W3C home > Mailing lists > Public > public-html@w3.org > February 2008

Re: several messages about content sniffing in HTML

From: Geoffrey Sneddon <foolistbar@googlemail.com>
Date: Fri, 29 Feb 2008 16:43:42 +0000
Cc: James Graham <jg307@cam.ac.uk>, WHATWG List <whatwg@whatwg.org>, "public-html@w3.org WG" <public-html@w3.org>
Message-Id: <3F542C02-9888-43F2-A4BD-88A8865A19BE@googlemail.com>
To: Julian Reschke <julian.reschke@gmx.de>


On 29 Feb 2008, at 16:33, Julian Reschke wrote:

> Geoffrey Sneddon wrote:
>>>> It seems like the HTTP spec should define how to handle that, but  
>>>> the HTTP working group has indicated a desire to not specify  
>>>> error handling behaviour, so I guess it's up to us.
>>>> IE and Safari use the first one, Firefox and Opera use the last  
>>>> one. I guess we'll use the first one.
>>>
>>> Isn't the fact that FF and IE disagree here an indication that  
>>> this doesn't need to be specified?
>> Things aren't specified well enough until I can write an HTTP UA  
>> that can work in the real world (which, as someone dealing with  
>> feeds, I can tell you need without question support for content- 
>> type sniffing) from reading specifications without having to  
>> reverse-engineer anything.
>> ...
>
> Doesn't seem to apply to this case.
>
> A duplicate Content-Type header response indicates that the response  
> is invalid.

And guess what? Users don't like error messages. I want to know how to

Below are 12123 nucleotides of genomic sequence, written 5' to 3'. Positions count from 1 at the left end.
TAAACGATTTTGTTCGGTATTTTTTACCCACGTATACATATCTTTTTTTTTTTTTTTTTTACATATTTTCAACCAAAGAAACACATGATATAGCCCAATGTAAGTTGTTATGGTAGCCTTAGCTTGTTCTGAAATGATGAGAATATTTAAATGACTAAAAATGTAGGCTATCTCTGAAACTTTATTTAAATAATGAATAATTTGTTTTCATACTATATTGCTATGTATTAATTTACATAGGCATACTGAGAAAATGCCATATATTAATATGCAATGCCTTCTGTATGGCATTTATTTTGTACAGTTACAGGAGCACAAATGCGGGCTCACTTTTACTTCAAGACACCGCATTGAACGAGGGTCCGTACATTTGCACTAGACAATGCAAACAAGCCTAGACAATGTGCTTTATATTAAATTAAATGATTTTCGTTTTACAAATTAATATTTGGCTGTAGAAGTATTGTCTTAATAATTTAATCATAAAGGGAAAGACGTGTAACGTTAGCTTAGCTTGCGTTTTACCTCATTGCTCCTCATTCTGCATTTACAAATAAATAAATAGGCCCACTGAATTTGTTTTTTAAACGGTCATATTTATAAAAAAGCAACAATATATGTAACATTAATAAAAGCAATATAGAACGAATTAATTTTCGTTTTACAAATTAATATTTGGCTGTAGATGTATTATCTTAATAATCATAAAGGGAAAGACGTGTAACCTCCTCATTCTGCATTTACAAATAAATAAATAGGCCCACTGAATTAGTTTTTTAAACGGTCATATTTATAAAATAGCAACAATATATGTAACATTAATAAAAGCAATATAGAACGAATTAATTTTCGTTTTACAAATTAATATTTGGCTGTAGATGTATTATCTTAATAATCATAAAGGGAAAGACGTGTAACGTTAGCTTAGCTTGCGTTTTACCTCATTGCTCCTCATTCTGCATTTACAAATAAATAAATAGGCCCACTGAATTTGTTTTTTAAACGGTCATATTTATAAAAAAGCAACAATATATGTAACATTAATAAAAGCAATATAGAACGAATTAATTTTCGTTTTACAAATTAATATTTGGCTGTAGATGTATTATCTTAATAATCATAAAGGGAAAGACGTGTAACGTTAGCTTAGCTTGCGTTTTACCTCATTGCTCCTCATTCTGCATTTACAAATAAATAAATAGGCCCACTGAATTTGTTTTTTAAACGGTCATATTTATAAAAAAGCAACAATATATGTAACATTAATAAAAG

deal with it without having to look elsewhere (from the spec).

> Apparently, most browsers accept the response anyway, some of which  
> picking the first value, others the second. Both behaviors seem to  
> be acceptable to users.
>
> So there's nothing you *need* to reverse engineer in this case.

A page (<http://www.toledoblade.com/apps/pbcs.dll/section?Category=RSS01&mime=XML 
 >) that I came across recently had:

Content-Type: XML
Content-Type: text/XML

Using the first would break badly. I guess it seems to work because of  
content-type sniffing on an unknown (and invalid) header (or, as many  
feed readers do, totally ignoring it, with the exception of any  
charset parameter). Without content-type sniffing, that HTML 5 now  
allows, you need the last.

But as James says: how do I know that which behaviour I choose doesn't  
matter until I reverse engineer browsers to discover that?


--
Geoffrey Sneddon
<http://gsnedders.com/>
Received on Friday, 29 February 2008 16:44:09 GMT

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